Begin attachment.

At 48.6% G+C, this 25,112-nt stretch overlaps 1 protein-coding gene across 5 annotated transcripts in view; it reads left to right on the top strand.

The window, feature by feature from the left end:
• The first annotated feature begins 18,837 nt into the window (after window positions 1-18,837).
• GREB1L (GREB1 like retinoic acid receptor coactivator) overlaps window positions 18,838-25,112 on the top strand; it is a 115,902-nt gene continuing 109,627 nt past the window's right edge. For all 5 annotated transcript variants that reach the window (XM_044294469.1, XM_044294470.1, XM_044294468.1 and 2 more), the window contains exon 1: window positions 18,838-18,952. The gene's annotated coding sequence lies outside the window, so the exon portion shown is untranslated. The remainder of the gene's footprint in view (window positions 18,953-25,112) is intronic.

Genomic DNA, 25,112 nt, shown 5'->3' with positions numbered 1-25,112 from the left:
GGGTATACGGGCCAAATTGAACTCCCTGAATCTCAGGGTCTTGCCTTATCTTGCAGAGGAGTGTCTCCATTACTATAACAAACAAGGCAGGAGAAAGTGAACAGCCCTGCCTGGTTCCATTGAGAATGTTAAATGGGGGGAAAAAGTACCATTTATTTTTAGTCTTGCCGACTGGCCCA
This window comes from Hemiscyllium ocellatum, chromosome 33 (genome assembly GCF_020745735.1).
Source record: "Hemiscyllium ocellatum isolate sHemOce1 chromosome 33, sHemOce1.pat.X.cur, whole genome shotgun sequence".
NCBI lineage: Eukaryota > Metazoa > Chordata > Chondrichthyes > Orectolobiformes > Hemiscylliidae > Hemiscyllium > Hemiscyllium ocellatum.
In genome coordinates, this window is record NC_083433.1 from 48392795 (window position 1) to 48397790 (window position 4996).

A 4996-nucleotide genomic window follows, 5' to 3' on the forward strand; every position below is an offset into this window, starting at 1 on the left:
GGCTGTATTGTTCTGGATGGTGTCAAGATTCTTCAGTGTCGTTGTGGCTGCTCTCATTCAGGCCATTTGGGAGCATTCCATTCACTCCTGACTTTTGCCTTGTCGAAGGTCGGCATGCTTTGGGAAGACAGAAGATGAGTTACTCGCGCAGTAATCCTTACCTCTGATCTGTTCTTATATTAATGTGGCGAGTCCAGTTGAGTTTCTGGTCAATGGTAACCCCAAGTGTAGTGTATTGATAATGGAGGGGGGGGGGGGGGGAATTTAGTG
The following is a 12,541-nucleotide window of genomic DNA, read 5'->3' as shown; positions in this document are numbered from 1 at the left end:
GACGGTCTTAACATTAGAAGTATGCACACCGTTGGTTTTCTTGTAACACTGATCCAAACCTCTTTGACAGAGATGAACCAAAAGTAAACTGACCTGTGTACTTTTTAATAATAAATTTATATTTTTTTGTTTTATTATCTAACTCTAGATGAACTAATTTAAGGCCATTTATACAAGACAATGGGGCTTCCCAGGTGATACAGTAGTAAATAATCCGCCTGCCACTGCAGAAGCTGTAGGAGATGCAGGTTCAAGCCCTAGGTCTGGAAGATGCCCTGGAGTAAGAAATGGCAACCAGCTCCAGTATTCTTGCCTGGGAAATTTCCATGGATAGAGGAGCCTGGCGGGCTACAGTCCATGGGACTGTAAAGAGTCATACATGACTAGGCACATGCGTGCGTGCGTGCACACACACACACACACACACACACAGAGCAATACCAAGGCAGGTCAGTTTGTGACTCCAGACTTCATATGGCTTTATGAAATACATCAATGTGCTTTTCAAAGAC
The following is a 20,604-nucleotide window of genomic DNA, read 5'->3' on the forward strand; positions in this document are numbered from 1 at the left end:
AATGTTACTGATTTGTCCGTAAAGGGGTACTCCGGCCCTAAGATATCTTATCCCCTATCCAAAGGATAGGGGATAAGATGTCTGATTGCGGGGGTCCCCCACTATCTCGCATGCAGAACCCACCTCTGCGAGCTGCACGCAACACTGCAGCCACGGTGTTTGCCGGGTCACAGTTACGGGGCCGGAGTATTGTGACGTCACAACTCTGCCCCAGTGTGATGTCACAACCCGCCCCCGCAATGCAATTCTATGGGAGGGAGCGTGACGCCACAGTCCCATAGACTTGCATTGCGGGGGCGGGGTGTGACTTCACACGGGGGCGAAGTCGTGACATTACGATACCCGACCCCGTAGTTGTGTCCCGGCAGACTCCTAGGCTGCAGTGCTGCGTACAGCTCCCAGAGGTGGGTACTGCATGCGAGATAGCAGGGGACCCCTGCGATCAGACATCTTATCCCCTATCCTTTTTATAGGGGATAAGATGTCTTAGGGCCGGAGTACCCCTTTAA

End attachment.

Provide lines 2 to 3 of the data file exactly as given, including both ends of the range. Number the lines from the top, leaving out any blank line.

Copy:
The window, feature by feature from the left end:
• The first annotated feature begins 18,837 nt into the window (after window positions 1-18,837).